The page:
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Southwest Airlines is watching as its competitors begin to more carefully segment customers, allotting perks based on how much passengers paid, but it does not plan to copy American Airlines, United Airlines, and Delta Air Lines, Southwest CEO Gary Kelly said Thursday.
“We want to protect our brand,” Kelly said at Southwest’s investor day. “Our brand is really good. We don’t want to pull threads that cause the whole thing to unravel.”
But for Southwest, that’s only part of it. Unlike its competitors, who use sophisticated software allowing them to target offers to individual customers, Southwest still relies on an antiquated platform to manage its domestic flights. In many cases, Southwest cannot segment customers, even when it wants to.
That should change next year, when Southwest finally will adopt a new reservations system that will give it similar capabilities as other airlines. It will allow Southwest to assign seats in advance, though executives have said they may still stick with open seating, even if that approach makes it difficult for the airline to earn extra revenue from the best seats.
The new technology also will let Southwest vary prices for its ancillary revenue products based on demand. Today, prices usually are set in advance and generally do not fluctuate much.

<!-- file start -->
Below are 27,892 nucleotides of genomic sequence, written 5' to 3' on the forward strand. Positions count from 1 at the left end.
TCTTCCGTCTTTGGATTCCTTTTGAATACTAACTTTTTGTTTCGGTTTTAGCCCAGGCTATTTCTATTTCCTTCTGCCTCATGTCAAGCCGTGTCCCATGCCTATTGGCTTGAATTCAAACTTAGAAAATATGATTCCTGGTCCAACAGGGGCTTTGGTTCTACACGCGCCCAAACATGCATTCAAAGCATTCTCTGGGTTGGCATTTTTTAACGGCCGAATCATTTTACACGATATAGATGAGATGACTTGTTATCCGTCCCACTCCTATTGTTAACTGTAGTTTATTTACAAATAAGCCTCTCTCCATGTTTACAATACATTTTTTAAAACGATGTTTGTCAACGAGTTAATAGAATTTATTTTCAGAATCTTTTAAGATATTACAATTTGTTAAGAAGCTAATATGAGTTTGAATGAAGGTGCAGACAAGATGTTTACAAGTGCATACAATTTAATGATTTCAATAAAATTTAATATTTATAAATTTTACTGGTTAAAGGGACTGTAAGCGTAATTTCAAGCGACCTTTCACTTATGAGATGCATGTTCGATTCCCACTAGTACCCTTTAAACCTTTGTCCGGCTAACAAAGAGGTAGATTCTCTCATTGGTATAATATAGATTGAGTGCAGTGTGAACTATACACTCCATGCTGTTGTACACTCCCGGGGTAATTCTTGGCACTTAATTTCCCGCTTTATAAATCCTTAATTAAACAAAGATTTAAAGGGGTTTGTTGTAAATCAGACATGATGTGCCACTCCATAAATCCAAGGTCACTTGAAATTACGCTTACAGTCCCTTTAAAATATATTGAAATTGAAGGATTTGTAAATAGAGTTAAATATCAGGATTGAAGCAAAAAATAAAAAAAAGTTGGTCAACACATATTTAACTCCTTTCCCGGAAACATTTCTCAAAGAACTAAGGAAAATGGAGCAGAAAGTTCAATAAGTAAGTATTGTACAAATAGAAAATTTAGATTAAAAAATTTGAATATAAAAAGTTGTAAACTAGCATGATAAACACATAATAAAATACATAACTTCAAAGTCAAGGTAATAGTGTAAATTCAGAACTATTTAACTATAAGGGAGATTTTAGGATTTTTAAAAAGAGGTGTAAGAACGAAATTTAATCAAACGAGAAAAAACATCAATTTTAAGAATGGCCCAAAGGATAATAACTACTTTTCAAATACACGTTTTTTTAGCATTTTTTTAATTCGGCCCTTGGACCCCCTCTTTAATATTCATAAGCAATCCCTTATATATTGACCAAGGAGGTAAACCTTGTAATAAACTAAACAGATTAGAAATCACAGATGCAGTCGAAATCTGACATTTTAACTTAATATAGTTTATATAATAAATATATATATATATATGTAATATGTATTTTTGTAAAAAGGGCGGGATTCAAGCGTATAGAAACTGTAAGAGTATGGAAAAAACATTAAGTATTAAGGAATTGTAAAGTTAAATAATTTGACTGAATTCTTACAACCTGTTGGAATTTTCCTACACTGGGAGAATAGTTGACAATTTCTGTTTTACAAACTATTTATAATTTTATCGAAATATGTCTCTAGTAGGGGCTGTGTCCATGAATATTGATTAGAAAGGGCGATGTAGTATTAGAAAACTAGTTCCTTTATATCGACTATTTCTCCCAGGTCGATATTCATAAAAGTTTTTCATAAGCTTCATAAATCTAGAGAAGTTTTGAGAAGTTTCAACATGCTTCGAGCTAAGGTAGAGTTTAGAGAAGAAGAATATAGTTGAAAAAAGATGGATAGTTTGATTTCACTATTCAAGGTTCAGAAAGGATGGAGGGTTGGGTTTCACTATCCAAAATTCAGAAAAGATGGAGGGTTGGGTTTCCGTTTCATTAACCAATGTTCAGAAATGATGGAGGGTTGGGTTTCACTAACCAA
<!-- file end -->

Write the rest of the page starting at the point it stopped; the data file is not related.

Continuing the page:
During Thursday’s investor day, several analysts pushed Southwest to make the most of its new system, using it to wring more revenue from customers. But executives repeatedly said they wanted to be careful, saying they fear levying more fees would make Southwest too much like its competitors.
“We have lots and lots of evidence that our approach – no bag fees, no change fees, transparency – is a winner,” said Bob Jordan, Southwest’s chief commercial officer. “So a move to something different as a model, whether that’s a segmented product or an overall model change, is a loser. We want to be very careful.”
Southwest’s lack of bag fees still confuses some analysts, including J.P. Morgan’s Jamie Baker. He asked Kelly why Southwest does not test bag fees in some markets to gauge whether customers would revolt. Other low-cost airlines, including JetBlue Airways and Canada’s WestJet Airlines, held off on instituting fees, believing their customers might not accept them. But when each airline finally added them, there was little backlash, and revenues improved considereably.
Kelly reiterated it is unlikely Southwest would implement bag fees, but he said it will experiment with ideas to increase revenue without hurting the brand.
“We are going to make changes,” he said. “We are going to evolve.”
In other matters, Southwest told investors it had restructured its orders for new Boeing aircraft. It will add 67 fewer Boeing 737 Max aircraft than expected between 2019 and 2022, taking them instead between 2023 and 2025.
In deferring the aircraft, Southwest said it had two goals. First, it now wants to grow the fleet by only about 2 percent each year. And second, it wants to control its capital expenditures budget.